One of the SQL Server Alerts implemented on all instances checkd for errors with a severity level of 20 and which is described as “Fatal Error in current process”. A similar alert can be created by Right-Clicking on the “Alerts” folder under SQL Server Agent, selecting “New Alert” and filling in the GUI fields or using the below script sample:

EXEC msdb.dbo.sp_add_alert
    @name=N'Severity 20 - Fatal Error in current process',
    @message_id=0,
    @severity=20,
    @enabled=1,
    @delay_between_responses=0,
    @include_event_description_in=7,
    @category_name=N'[Uncategorized]',
    @job_id=N'00000000-0000-0000-0000-000000000000';

Once the Alert is created it can be set to send an email to one or more Operators but before that both Database Mail and the Operators have to be created. An Operator can also be created using the intuitive GUI but I personally prefer scripting since it allows implementing the same objects on all SQL Server instances I manage. Database Mail can be set up and configured as described in the Create a Database Mail profile in 4 Steps (or less) post. Creating an Operator is as simple as executing the following:

EXEC msdb.dbo.sp_add_operator
    @name=N'DBA Team',
    @enabled=1,
    @weekday_pager_start_time=90000,
    @weekday_pager_end_time=180000,
    @saturday_pager_start_time=90000,
    @saturday_pager_end_time=180000,
    @sunday_pager_start_time=90000,
    @sunday_pager_end_time=180000,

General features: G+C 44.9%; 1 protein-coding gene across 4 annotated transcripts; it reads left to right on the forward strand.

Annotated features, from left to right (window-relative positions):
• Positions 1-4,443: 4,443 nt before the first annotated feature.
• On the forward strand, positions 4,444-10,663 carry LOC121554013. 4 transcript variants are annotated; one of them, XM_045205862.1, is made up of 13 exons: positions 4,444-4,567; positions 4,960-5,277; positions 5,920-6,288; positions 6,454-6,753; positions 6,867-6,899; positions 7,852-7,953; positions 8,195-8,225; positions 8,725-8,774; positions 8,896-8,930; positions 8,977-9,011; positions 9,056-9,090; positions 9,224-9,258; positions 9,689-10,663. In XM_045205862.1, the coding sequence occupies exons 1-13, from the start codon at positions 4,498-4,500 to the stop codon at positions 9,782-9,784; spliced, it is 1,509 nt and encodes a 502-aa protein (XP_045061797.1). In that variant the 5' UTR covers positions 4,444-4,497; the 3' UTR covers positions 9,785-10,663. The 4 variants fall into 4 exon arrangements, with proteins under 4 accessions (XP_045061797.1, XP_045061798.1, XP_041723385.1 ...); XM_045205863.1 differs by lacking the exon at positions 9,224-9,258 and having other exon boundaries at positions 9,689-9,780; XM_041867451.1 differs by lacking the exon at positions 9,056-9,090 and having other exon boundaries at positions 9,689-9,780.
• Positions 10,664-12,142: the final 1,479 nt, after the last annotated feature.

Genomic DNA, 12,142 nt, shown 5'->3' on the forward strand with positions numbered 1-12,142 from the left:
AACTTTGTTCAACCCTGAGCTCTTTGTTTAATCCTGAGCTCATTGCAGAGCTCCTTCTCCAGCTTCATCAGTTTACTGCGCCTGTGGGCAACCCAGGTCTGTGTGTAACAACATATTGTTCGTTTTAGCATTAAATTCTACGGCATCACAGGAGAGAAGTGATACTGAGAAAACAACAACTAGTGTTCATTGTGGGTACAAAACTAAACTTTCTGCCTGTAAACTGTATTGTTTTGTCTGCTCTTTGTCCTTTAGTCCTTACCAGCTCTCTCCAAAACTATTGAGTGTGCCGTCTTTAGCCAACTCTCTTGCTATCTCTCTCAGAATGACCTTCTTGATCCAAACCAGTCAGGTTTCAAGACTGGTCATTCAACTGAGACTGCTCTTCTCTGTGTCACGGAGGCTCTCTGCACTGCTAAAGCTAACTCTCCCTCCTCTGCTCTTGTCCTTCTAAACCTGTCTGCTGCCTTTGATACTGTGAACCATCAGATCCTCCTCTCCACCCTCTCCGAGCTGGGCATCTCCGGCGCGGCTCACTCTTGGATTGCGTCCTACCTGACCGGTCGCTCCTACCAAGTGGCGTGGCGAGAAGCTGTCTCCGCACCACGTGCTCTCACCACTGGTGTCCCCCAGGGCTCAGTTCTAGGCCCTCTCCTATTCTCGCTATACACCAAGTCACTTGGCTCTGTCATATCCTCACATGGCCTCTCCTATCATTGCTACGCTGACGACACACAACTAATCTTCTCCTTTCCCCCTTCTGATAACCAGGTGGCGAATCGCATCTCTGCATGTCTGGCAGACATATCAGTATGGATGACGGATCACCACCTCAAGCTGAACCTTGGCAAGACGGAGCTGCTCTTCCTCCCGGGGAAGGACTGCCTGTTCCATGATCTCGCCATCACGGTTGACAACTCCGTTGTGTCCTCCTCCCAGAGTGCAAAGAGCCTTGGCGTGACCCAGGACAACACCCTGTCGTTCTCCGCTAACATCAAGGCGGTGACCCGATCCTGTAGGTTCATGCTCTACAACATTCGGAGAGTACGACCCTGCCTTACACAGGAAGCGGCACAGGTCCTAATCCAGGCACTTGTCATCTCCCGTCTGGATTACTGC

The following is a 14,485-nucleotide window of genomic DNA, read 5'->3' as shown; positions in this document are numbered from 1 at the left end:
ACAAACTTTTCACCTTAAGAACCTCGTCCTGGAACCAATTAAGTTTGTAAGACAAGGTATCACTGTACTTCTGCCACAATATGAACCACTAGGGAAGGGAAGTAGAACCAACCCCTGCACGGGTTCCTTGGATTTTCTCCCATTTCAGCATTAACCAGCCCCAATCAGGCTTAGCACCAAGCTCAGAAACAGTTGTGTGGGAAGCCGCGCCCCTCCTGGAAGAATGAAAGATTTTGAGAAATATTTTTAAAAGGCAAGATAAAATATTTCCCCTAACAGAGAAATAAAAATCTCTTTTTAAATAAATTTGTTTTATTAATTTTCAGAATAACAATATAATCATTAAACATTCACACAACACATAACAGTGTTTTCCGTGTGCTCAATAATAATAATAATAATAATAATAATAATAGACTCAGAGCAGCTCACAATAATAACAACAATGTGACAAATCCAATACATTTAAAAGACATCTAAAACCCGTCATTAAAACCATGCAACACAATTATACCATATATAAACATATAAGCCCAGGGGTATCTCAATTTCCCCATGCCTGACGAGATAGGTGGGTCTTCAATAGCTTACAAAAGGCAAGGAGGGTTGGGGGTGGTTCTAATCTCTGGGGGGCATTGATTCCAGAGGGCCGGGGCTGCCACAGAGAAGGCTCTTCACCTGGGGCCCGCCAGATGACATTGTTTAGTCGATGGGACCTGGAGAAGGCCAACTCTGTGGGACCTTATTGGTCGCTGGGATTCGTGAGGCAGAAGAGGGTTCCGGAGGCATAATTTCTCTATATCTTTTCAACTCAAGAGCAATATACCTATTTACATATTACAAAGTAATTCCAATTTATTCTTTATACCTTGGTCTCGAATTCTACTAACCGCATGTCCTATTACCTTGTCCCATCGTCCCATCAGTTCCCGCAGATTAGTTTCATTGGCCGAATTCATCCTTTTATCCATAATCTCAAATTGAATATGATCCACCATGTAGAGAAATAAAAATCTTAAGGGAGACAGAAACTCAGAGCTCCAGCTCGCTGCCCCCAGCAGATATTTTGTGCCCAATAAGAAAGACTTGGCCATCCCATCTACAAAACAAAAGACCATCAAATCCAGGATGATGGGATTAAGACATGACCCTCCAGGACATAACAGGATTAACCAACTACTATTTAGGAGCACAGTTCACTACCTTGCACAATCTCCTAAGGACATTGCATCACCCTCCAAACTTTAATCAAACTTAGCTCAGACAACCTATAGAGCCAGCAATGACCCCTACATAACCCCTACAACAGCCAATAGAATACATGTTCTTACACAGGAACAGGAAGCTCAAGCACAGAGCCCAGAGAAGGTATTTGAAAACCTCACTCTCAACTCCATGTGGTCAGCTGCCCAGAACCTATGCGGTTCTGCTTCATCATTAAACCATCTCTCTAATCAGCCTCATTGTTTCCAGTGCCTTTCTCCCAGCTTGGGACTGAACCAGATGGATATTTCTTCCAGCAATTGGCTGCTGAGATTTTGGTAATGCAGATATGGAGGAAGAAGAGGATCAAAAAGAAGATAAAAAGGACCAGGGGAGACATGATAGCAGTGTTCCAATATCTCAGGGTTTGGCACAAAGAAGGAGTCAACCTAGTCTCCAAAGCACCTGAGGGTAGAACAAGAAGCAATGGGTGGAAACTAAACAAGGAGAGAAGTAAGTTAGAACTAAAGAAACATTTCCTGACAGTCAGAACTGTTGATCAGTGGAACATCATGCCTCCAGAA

@pager_days=0,
    @email_address=N'dba.team@mycompany.com',
    @category_name=N'[Uncategorized]';

We recently received an email triggered by this Alert and whose message was:

A fatal error occurred while reading the input stream from the network. The session will be terminated.

At first glance the error is not really helpful and no other information was provided. Having a slight knowledge of the functionality of applications which accessed databases hosted on that environment I had an thought. The error makes reference to an “input stream” and this reminded me of binary data. I knew that one of the databases stored images as binary objects in a table. After enquiring with the developers, who in turn checked the application audit records and also contacted the end users who were logged on at the time of the error, one user mentioned that the application had actually crashed but he restarted it and uploaded the scanned image.

Actually this example shows a few things:

  1. The DBA should have an idea of the basic usage of an application;
  2. Results can be obtained when the DBA and Development teams work together;
  3. End users should inform someone when application errors occurr or when the system crashes;
  4. Error handling in applications is a definitive must!

Maybe I’m wishing for too much, but I keep hoping!